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One of Colorado’s Multi-Mission Aircraft shot this infrared video of an air tanker making a drop on the 500-acre Hunter Fire southwest of Meeker, Colorado about five days ago. Heat from the fire shows up as white and water or retardant drops are dark grey or black. It appears that the air tanker is attempting to fill in a gap in a retardant line, but as you can see, incomplete coverage remains.
The air tanker is very hard to see — it’s just a little dot, but it becomes obvious when the retardant is released. This shows the value of an air attack ship having infrared capabilities; the crew can direct aircraft to fill in gaps in retardant lines, in addition to mapping the fire perimeter.
Single Engine Air Tankers are a very important tool in the firefighter’s tool box, but this also shows the value of large and very large air tankers. A much longer drop means fewer gaps to worry about.
Above: Equipment to set up a fire retardant plant arrives at Peterson Air Force Base in Colorado Springs, June 25, 2012. U.S. Air Force photo by Don Branum.
While I was scrolling around the internet searching for something obscure I ran across these photos taken while the Waldo Canyon Fire was burning on the west side of Colorado Springs, Colorado in June, 2012. It appears that Phos-Chek was setting up a portable, or transportable, fire retardant plant at the Colorado Springs Airport, which is the home of Peterson Air Force base and the 302nd Airlift Wing.
Peterson is one of four military bases that can each supply two C-130’s outfitted with the slip-in Modular Airborne FireFighting System (MAFFS) that converts the aircraft into a 3,000-gallon air tanker. Two MAFFS-equipped aircraft from the 153rd Airlift Wing of the Wyoming Air National Guard at Cheyenne joined the fight along with the Colorado aircraft.
On June 25, 2012 the C-130s began flying air tanker missions out of Peterson Air Force Base and the permanent air tanker base at Pueblo Memorial Airport 50 miles to the south.
On June 23, 2012 the Waldo Canyon Fire started in the Pike National Forest southwest of Colorado Springs, Colorado. On June 26 it spread into the Mountain Shadows area of the city. Before the fire was out, it had killed two people and burned 18,000 acres and 347 homes. Reports later revealed a very timid, anemic, and confused initial attack on the fire and serious mismanagement issues during the first two to three days.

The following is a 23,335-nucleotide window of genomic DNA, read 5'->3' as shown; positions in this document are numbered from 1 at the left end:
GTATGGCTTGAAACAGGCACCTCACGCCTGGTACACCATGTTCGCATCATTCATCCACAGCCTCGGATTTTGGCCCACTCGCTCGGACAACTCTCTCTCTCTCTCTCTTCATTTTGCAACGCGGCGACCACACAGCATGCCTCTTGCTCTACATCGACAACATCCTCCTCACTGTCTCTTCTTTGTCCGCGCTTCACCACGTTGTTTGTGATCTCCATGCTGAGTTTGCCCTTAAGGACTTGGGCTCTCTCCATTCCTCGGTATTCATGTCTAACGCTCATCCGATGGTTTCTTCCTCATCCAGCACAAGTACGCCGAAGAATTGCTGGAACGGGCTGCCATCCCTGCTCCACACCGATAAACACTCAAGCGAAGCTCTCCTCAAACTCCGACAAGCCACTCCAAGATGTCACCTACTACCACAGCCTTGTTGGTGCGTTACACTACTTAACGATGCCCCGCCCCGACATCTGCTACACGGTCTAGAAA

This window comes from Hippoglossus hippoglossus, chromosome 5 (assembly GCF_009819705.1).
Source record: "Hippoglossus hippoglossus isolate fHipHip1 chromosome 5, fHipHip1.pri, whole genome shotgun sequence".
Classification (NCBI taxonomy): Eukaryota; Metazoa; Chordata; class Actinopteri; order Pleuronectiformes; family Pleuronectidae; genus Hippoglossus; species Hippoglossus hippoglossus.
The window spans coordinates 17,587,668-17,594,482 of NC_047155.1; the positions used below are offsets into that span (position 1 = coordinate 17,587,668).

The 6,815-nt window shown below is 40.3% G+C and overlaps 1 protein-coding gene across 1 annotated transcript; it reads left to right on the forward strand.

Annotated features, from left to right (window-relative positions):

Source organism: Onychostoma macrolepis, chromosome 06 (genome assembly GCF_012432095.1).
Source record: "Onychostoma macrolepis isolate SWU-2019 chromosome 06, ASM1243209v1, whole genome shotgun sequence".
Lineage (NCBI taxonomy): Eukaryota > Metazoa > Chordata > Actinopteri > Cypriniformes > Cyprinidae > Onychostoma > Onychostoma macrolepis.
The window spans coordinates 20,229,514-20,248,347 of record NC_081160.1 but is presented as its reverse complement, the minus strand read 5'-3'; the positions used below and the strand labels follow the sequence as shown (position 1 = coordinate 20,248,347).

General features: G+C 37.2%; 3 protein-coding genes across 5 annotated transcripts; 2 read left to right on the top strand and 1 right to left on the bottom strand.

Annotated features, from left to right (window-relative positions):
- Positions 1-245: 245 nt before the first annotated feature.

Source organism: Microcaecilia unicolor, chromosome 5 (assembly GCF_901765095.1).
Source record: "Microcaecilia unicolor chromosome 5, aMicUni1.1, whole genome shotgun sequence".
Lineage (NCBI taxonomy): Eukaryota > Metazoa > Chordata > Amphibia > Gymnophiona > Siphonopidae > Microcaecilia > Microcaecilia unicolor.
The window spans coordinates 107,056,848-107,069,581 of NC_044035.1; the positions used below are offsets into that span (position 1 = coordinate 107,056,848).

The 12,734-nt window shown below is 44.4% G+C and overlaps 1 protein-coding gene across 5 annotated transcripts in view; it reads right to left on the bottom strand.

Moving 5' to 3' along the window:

Two years later the Black Forest Fire on the other side of Colorado Springs killed two people and burned 489 houses and 14,280 acres, resulting in $420 million in insured losses.
After a million acres burned in Kansas and Oklahoma on March 6 and 7, the National Interagency Fire Center mobilized three large air tankers on March 10, a little earlier than usual, sending Tanker 12 to the Jeffco Air Tanker base at Rocky Mountain Metropolitan Airport and two others to the OK/KS area.
It turned out that Jeffco was only 12 miles southwest of where the Sunshine Fire started on March 19 near Boulder, Colorado. Rob McClure of CBS4 in Denver timed the interval between drops made by the BAe-146, determining it to be about 35 minutes.
From the air tanker base the pilots could probably see the fire soon after it started. If they took off from runway 30R they would be heading straight at the fire.
In addition to Tanker 12, four helicopters and Colorado’s Multi-mission aircraft were working the incident.
Three National Guard helicopters were made available by a verbal executive order by Colorado Governor John Hickenlooper hours after the fire started. The aircraft, from Buckley Air Force Base, included two UH-60 Black Hawk helicopters, one CH-47 Chinook helicopter, as well as a refueling truck.
Firefighters limited the wildland/urban interface fire to about 74 acres according to the Boulder Office of Emergency Management. We were not there but this appears to have been a pretty aggressive initial attack, an aspect of firefighting along the Front Range that has improved in the last couple of years.
The video below was shot March 19 from the Multi-mission aircraft, showing normal and infrared images.